I hope someone has some ideas for you but this old, retired RN hasn't a CLUE what to tell you.
Helpful Answer (5)
Reply to AlvaDeer

Following up from previous posts - Please don't just go out and buy a tilting wheelchair, an occupational therapist will fit the chair to each person's body size and their physical needs, and will also know how to access any benefits available to defray the cost. An OT should also have suggestions on devices to help with falls.
Helpful Answer (3)
Reply to cwillie
Fred3202 Feb 15, 2024
The first thing to do, as I had to, is to get a bed alarm. It will notify you by chiming whenever the patient leaves the bed, or just gets weight off of the base devise. The only problem is that the person may be halfway out by the time you reach the bed - so you need to insure that there is something for her/him to hold onto for a few seconds. I'm fortunate in that we have a dog that will come notify me the moment my wife starts to remove the covers. So I normally get to the bed even prior to the alarm sounding, sometime - and the dog does not leave her side.
My wife is in a skilled nursing facility and is a fall risk. The SNF is not allowed, by law, to use any restraints -- even bed /chair alarms or wheelchair belts. The only thing they can do legally is put her mattress on the floor (which, of course, does nothing to keep her from trying to get up from her wheelchair). It's a huge Catch 22: the SNF is legally responsible for her safety but then, legally, they can't do the things they need to do to keep her safe. Just another thing for a caregiver to have to deal with...
Helpful Answer (2)
Reply to WalterDeemer
Grandma1954 Feb 15, 2024
Using a Tilt Back Wheelchair will make it more difficult for her to get out of the wheelchair.
In your home you can use anything you want. Only in facilities are there laws governing what can and cannot be used. When my Mom was in a NH they used a concave mattress, mats on the floor and lowered the bed. She had a geri chair that bottom slanted back so she could not get out.
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Reply to JoAnn29

My mom has vascular dementia and Alzheimers, uses a wheelchair and forgets it isn't safe for her to walk since she has depth perception issues, spatial awareness disorientation and her balance is poor. Whether in bed or seated, she thinks she can and should walk so she stands up, takes a step and down she goes. Over the last few years she has fallen many times, so I'd also love to know how to keep it from happening and sympathize with you. However, as long as possible I want to avoid her becoming bed-bound due to the risk of bedsores, further muscular atrophy, blood clots/dvt and general decline in health and mental status associated with the lack of movement and social contact. It is such a dilemma!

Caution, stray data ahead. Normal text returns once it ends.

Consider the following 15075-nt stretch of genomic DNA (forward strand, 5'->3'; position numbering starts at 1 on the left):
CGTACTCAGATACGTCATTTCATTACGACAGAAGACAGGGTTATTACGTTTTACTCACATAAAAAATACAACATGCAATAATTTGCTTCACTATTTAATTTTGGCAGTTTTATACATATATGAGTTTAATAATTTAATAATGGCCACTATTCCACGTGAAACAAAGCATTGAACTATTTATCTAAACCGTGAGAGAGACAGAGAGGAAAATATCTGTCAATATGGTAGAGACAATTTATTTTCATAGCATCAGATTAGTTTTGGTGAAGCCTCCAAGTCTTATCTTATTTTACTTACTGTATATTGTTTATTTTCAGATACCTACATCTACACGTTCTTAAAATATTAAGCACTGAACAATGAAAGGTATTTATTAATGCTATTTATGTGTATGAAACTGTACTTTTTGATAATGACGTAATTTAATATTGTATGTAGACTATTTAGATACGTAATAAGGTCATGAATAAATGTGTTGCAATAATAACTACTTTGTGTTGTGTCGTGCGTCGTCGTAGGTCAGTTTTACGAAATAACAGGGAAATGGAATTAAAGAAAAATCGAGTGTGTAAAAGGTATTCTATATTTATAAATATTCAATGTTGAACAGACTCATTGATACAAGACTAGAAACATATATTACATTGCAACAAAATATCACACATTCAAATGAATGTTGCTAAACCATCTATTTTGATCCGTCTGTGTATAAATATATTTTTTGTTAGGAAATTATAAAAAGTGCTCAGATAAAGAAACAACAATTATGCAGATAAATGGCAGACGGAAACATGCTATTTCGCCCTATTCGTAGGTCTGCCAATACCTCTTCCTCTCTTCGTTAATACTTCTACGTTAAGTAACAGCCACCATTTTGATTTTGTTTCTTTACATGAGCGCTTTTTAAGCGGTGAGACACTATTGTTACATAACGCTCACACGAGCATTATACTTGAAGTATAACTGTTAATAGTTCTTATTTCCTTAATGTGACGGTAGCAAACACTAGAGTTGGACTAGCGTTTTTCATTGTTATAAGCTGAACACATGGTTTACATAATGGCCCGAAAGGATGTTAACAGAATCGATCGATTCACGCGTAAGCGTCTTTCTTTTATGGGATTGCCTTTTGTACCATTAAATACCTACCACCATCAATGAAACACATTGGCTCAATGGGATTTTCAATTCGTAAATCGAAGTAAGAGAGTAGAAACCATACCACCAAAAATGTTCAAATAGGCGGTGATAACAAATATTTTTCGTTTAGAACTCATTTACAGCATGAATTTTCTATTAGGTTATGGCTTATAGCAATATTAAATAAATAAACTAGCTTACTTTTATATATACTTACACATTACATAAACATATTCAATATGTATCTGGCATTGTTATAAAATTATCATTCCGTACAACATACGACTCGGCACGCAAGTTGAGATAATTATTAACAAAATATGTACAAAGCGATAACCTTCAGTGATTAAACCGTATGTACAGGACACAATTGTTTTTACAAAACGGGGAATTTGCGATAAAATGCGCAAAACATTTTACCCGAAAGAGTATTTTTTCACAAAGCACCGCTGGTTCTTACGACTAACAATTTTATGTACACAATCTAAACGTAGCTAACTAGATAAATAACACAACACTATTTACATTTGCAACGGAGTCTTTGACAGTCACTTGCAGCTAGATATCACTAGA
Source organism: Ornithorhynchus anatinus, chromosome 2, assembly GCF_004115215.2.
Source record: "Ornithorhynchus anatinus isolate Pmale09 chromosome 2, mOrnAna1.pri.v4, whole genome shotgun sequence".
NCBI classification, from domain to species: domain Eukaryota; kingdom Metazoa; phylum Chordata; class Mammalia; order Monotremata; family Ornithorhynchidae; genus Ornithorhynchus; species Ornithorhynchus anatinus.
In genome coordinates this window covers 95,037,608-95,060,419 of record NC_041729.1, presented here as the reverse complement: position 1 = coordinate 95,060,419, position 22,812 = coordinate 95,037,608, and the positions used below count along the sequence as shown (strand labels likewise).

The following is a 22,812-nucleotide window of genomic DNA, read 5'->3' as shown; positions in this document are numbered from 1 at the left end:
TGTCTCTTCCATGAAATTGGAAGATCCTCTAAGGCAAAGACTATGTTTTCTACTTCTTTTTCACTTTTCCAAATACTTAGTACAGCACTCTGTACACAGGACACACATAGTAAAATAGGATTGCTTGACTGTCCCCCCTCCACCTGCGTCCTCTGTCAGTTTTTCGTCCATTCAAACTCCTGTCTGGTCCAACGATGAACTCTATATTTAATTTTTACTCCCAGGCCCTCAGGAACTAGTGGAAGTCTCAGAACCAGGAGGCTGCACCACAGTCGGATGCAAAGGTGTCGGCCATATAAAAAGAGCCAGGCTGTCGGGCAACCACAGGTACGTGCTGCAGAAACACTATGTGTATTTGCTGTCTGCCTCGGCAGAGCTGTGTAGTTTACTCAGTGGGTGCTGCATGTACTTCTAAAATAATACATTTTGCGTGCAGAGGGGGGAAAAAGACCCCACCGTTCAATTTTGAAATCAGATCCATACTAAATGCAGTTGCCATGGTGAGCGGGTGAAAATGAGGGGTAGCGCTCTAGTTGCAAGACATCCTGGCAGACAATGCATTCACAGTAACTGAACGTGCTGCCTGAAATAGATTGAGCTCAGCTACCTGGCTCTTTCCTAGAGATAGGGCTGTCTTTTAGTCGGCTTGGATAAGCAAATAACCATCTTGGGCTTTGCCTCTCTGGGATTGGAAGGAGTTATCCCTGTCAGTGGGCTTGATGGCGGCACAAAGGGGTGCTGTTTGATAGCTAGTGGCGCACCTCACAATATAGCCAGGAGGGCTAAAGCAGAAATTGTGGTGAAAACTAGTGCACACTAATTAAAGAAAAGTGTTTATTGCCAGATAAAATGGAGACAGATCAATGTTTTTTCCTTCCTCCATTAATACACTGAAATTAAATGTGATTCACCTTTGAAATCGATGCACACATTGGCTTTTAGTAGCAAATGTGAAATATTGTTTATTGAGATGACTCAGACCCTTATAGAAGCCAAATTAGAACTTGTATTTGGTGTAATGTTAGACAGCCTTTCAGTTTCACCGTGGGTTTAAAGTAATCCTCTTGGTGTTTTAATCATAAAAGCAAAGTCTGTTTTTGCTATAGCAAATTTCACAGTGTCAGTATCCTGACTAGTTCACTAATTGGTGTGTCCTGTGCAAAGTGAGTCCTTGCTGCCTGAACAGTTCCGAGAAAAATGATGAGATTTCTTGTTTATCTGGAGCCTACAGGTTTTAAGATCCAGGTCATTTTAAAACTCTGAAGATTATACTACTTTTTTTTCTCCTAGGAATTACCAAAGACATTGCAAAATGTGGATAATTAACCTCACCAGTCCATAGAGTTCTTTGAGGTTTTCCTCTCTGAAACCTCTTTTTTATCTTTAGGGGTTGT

One facility where she was living used a bed alarm and a chair alarm; at her current facility, they don't use bed alarms or chair alarms but have a motion sensor in her room. In any case, those don't guarantee safety - she gets out of bed or from her wheelchair in less time than the caregiver can possibly get there. Thankfully, there is good padding under the carpet in her apartment and since she moved there she hasn't injured herself badly like she did when she was still living at home. I know her condition will continue to decline, so this remains a big concern.

Another person here mentioned getting a wheelchair that leans back, which sounds like is a good option for those who use one for mobility, so I'm going to look into that for my mom, maybe it would help keep her in her wheelchair during the day. Her bed... that's another matter, but the concave mattresses mentioned sound like a good idea, also putting her bed up against the wall and a long pillow and a bed rail on the other side of her, which was recommended by her neurologist and is not considered abuse or restraint, only protection for her.

As this progresses, if you care for her at home it may take three shifts, with you and if possible, another family member taking a shift and hiring an outside person for the third. I hope that you will be able to find help so that there is someone always by your mom's side when she wakes or wants to get out of her bed or chair.

Honestly, unless there is one-on-one care around the clock for a loved one so that they are never ever on their own even for a second, there is always the risk of a fall. Our loved ones can't help it and it is so sad! Even if you are in good health and strong physical condition, it is not humanly possible for you to be awake and with your loved one every moment of the day and night, so you need the help of an additional caregiver in order to prevent falls. Wishing you the very best on this very difficult road.
Helpful Answer (1)
Reply to DoingMyBest2

My Dad has a pad next to his bed, probably an inch or so thick. He's fallen MANY times on it and never a break. He seems to bounce well on it. :)
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Reply to SueZ1250